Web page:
Updated: Nov 3, 2019
Dennis Prager outlines the parallels between the Iran nuke deal and the peace talks leading up to World War II in order to emphasize the dangerous season our world is currently in. The arrogance of man allows us the folly of thinking that we can do the same thing we did before but that this time it will be different. We see this tendency in children thinking that they can do things differently than their parents by essentially doing the same thing and we see it in economic and political systems as well. The world doesn't move forward, it moves in cycles and man seems unable to break free from the pattern. The deal with Iran is one more repeat of failed history that our politicians seem to think will work out better this time around.
But let's consider for a moment that the US is encouraging the next world war to break out by intentionally lowering our superpower status and allowing other nations to contend and even usurp us. The idea that Russia, China, Iran and others have no interest in world domination at other's expense is beyond naive. The idea that everyone will just get along without one nation keeping them in check is historically ignorant. But the arrogance of man keeps us deluded and blind to our nature and the plucky optimism afforded by a forward-moving concept of progress belies the future on the horizon as something entirely new and different rather than formulaic and predictable. The fact is few thought WWI or WWII would happen either- but they did. One might excuse Western political leaders of that error in 1938 as Germany didn't have a long previous track record of causing wars and conflict. The Nazi party was relatively new and their doctrines and philosophies were not fully developed or widely known. The same cannot be said of modern day Iran however. Their track record is well documented and their agenda has not been hidden from anyone. So here it is not a case of poor intelligence gathering or a misjudgment of character or intent, it is blind optimism that refuses to acknowledge reality. The reality is that Islam has been at war with the West (and much of the rest of the world) since its inception 1400 years ago. The reality is that Iran is unashamedly a supporter of Islamic extremism and terrorism. The reality is that Iran would love nothing more than to start nuclear wars due to their views on Islamic prophecy (they believe world war will usher in the return of the Mahdi and the subsequent world rule of Islam by Allah). The reality is that Iran has openly and boldly declared the US her enemy and all of this is utterly consistent with her history, yet the US ignores reality in favor of the illusion of a future Utopian society. But as Christ-followers, what should be our attitude and position in these situations? First, we must recognize the fallen nature of man and put no hope in political solutions or those espousing them. Peace is not possible without the Prince of Peace and He is not yet here to usher it in. Secondly, though we should be aware that wars are inevitable, we should not be calling for the death of Iran as they chant loudly for the US. Reluctantly using military force for the greater good of the world at large is not the same as being a bully with a big stick. But most importantly we must remember that our fight is not with flesh and blood- the underlying root causes at work here are religious and ideological, which both deal with the human heart. The most strategic thing we as the church can do to promote peace in the world is to send missionaries to these nations and bring them into the fold. We can't change the heart of man through military force or political policy, but we can through discipleship. So instead of Christians calling for political solutions from Washington, our voice should be loudly and unanimously calling for the Gospel to go out. The government may need to send troops but the church has been commanded to send missionaries. Let's focus on our responsibility before we lambaste the government for neglecting theirs and let us realize that the church is greatest hope for the world, not Western democracy. For our struggle is not against flesh and blood, but against the rulers, against the powers, against the world forces of this darkness, against the spiritual forces of wickedness in the heavenly places. - Eph 6:12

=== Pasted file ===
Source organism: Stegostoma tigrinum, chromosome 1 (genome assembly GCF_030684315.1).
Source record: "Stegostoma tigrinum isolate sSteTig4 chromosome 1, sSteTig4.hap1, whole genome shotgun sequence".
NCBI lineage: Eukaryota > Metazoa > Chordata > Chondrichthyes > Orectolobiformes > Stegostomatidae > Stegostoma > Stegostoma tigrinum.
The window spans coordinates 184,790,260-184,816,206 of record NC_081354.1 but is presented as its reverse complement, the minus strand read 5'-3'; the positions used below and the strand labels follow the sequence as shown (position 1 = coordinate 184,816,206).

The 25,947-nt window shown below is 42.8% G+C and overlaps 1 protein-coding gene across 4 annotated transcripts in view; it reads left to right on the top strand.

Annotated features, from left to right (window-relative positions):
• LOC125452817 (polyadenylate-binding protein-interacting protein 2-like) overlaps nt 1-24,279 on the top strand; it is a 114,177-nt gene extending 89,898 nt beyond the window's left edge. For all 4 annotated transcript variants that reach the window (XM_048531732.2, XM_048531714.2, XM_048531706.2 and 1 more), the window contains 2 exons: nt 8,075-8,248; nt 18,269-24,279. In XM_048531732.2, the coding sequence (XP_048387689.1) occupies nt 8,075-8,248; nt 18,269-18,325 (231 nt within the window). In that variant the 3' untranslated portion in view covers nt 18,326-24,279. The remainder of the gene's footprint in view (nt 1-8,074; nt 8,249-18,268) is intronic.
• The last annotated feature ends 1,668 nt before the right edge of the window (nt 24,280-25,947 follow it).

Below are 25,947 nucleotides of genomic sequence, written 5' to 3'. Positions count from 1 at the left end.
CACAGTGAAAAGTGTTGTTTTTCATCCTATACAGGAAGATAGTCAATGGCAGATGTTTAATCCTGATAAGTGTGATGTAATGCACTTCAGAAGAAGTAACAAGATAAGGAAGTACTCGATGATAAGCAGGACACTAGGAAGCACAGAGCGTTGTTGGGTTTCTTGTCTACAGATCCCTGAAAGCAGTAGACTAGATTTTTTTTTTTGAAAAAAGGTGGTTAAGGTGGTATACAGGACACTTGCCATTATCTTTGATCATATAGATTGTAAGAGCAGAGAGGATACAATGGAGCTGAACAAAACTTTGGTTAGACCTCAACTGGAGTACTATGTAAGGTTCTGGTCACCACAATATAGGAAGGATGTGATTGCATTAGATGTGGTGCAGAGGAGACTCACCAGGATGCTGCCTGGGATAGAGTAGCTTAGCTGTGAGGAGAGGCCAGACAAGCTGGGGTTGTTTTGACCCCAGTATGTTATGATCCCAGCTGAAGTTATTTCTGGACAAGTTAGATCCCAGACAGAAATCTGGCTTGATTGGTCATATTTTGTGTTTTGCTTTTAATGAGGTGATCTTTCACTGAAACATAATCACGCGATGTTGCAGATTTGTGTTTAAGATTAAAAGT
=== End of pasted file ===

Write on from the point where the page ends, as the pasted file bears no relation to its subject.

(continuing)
Some trust in chariots and some in horses, but we trust in the name of the LORD our God. - Psa 20:7 Whatever happens, conduct yourselves in a manner worthy of the gospel of Christ. Then, whether I come and see you or only hear about you in my absence, I will know that you stand firm in the one Spirit, striving together as one for the faith of the gospel without being frightened in any way by those who oppose you. - Php 1:27-28